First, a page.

Clinique Saint Hilaire, Agen; Centre Hospitalier d’Aix en Province; Clinique Claude Bernard, Albi; Clinique Victor Pauchet, Amiens; Centre Hospitalier Universitaire d’Angers; Centre Hospitalier d’Annecy; Hôpital Privé d’Antony; Centre Hospitalier d’Argenteuil; Centre Hospitalier d’Avignon; Clinique Lafourcade, Bayonne; Clinique Paulmy, Bayonne; Clinique Aiguilera, Biarritz; Hôpital Ambroise Paré, Boulogne Billancourt; Centre Hospitalier de Boulogne sur Mer; Centre Hospitalier Jacques Cœur, Bourges; Centre Hospitalier Universitaire de Brest; Centre Hospitalier Louis Pradel, Bron; Clinique de la Protestante, Caluire et Cuire; Centre Hospitalier Louis Pasteur, Chartres; Centre Hospitalier Universitaire – Hôpital Saint Jacques, Clermont Ferrand; Clinique des Dômes, Clermont Ferrand; Centre Hospitalier de Compiègne; Centre Hospitalier Sud Francilien, Corbeil Essonnes; Hôpital du Bocage, Dijon; Centre Hospitalier Fréjus - Saint Raphaël, Fréjus; Centre Hospitalier de Gonesse; Centre Hospitalier Universitaire de Grenoble; Centre Hospitalier Lagny Marne la Vallée, Lagny sur Marne; Centre Hospitalier de La Rochelle; Centre Hospitalier de La Roche sur Yon; Centre Chirurgical Marie Lannelongue, Le Plessy Robinson; Centre Hospitalier de Lens; Centre Hospitalier de Libourne; Centre Hospitalier Régional Universitaire de Lille; Centre Hospitalier Universitaire de Limoges; Centre Hospitalier Bretagne Sud, Lorient; Centre Hospitalier de la Croix Rousse, Lyon; Centre Hospitalier Saint Joseph - Saint Luc, Lyon; Clinique de la Sauvegarde, Lyon; Centre Hospitalier – Hôpital Nord, Marseille; Institut Hospitalier Jacques Cartier, Massy; Clinique les Fontaines, Melun; Hôpital Bon Secours, Metz; Centre Hospitalier de Montfermeil; Centre Hospitalier Universitaire - Hôpital Arnaud de Villeneuve, Montpellier; Clinique du Millénaire, Montpellier; Centre Hospitalier André Grégoire, Montreuil; Centre Hospitalier Universitaire de Nantes; Nouvelles Cliniques Nantaises, Nantes; Clinique Ambroise Paré, Neuilly sur Seine; Centre Hospitalier de Nevers; Hôpital Pasteur, Nice; Centre Hospitalier Universitaire de Nìmes; Polyclinique les Fleurs, Ollioules; Hôpital de la Source, Orléans; Clinique de la Reine Blanche, Orléans; Hôpital Bichat – Claude Bernard, Paris; Hôpital Européen Georges Pompidou, Paris; Hôpital Tenon, Paris; Hôpital d’Instruction des Armées du Val de Grace, Paris; Centre Hospitalier de Pau; Hôpital Cardiologique, Pessac; Clinique Saint Pierre, Perpignan; Hôpital Privé Claude Galien, Quincy sous Senart; Polyclinique Saint Laurent, Rennes; Hôpital Nord, Saint Etienne; Clinique Belledonne, Saint Martin d’Heres; Hôpital Foch, Suresnes; Centre Hospitalier Universitaire de Reims; Centre Hospitalier de Roubaix; Centre Hospitalier de Bigorre, Tarbes; Clinique de l’Ormeau, Tarbes; Centre Hospitalier Universitaire de Toulouse – Hôpital Rangueil, Toulouse; Clinique des Cèdres, Toulouse; Clinique Pasteur, Toulouse; Centre Hospitalier de Troyes; Centre Hospitalier de Valenciennes; Centre Hospitalier de Vichy; Clinique du Tonkin, Villeurbanne.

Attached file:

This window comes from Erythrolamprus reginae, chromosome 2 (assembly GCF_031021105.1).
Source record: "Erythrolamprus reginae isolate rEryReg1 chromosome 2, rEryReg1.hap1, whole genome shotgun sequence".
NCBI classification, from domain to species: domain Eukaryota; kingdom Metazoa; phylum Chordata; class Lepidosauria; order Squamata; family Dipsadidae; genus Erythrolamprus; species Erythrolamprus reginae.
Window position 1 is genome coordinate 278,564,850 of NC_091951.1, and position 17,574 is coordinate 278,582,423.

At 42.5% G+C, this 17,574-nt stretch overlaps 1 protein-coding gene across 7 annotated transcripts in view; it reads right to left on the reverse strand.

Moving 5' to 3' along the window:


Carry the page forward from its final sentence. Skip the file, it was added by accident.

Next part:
Participating emergency and mobile intensive care units (Services d’Aide Médicale Urgente)
Agen; Aix en Provence; Albi; Ales; Amiens; Angers; Annecy; Antibes; Arcachon; Avignon; Bayonne; Beaune; Beauvais; Béziers; Blaye; Bordeaux; Boulogne sur Mer; Bourg en Bresse; Bourges; Briey; Brignoles; Cavaillon; Challans; Chalon sur Saône; Chambéry; Charleville Mézières; Châteauroux; Clichy la Garenne; Compiègne; Coulommiers; Creil; Dax; Dijon; Draguignan; Dreux; Fontenay le Comte; Forbach; Fréjus; Garches; Gonesse; Grasse; Grenoble; Guéret; Hyères; Issoire; Juvisy sur Orge; Lagny sur Marne; Langon; La Rochelle; La Roche sur Yon; Lens; Libourne; Lille; Limoges; Longjumeau; Lyon; Marmande; Marseille; Nantes; Bataillon des Marins Pompiers de Marseille; Maubeuge; Melun; Millau; Montauban; Montluçon; Montpellier; Morlaix; Moulins; Narbonne; Nevers; Nice; Niort; Oloron Sainte Marie; Orléans; Orsay; Orthez; Paris; Pau; Pertuis; Pontivy; Quimper; Quimperlé; Redon; Roanne; Rochefort sur Mer; Roubaix; Saintes; Saint Gaudens; Saint Nazaire; Salon de Provence; Sens; Tarbes; Thiers; Thionville; Toulouse; Troyes; Tulle; Valence; Vichy; Vienne; Villefranche sur Saône; Vitré; Voiron
Web only appendix 95;10:799-804
Web only appendix 95;10:799-804
An appendix is published online only at http://heart.bmj.com/content/vol95/issue10
Funding: Funding and sponsorship for the OPTIMAL study are provided by Boehringer-Ingelheim France. The sponsor had no involvement in the collection, analysis and interpretation of data; in the writing of the report; and in the decision to submit the paper for publication.
Competing interests: VB: none declared; JP is on the speakers’ bureau for Boehringer-Ingelheim, BMS, MSD, Novartis, Sanofi-Aventis, Servier, Pfizer; is on consulting or advisory boards for AstraZeneca, Abbott, Pfizer, Sanofi-Aventis; and has no stockholding. DS, LB, SC, YC, LS, ME: none declared. DM is an employee of Boehringer-Ingelheim. PGS has received research grants from Sanofi-Aventis; is on the speakers’ bureau for Boehringer-Ingelheim, Bristol-Myers Squibb, GlaxoSmithKline, Merck Sharp & Dohme, Novartis, Nycomed, Sanofi-Aventis, Sankyo, Servier, ZLB-Behring; is on consulting or advisory boards for AstraZeneca, Bristol-Myers Squibb, GlaxoSmithKline, Merck Sharp & Dohme, Pfizer, Sanofi-Aventis, Servier, Takeda; and has no stockholding.
Ethics approval: Patients received an information leaflet outlining their right to access, correct or withhold their data. The study protocol was reviewed by the French Society of Cardiology and was performed in accordance with French law and the Declaration of Helsinki. A written consent form was not required according to the French law since the study was an observational study without randomisation.
Contributions: VB analysed the data and wrote the report in collaboration with JP, PGS and SRS. JP conceived the study, designed the protocol and wrote the report in collaboration with VB, PGS and SRS. DS, LB, SC, LS, ME participated in the design, data management and the analysis. YC actively helped with the conception of the study and the design of the protocol. DM oversaw the study. PGS supervised the analysis, oversaw the study and wrote the report in collaboration with JP, VB and SRS.
A complete list of participating sites and SAMU/SMUR can be found in the Appendix.
OPTIMAL scientific advisory committee:
Emergency clinicians: F Berthier (Nantes), JL Bordonado (Bastia), S Charpentier (Toulouse), P Goldstein (Lille), Y Lambert (Le Chenay), F Lapostolle (Bobigny), A Ricard-Hibon (Clichy), D Savary (Annecy), JL Sebbah (Gonesse), L Soulat (Châteauroux), K Tazarourte (Melun).
Cardiologists: L Belle (Annecy), P Coste (Bordeaux), Y Cottin (Dijon), N Danchin (Paris), K Khalifé (Metz), C Loubeyre (Paris), J Puel (Toulouse), F Schiele (Besançon), PG Steg (Paris), P Virot (Limoges).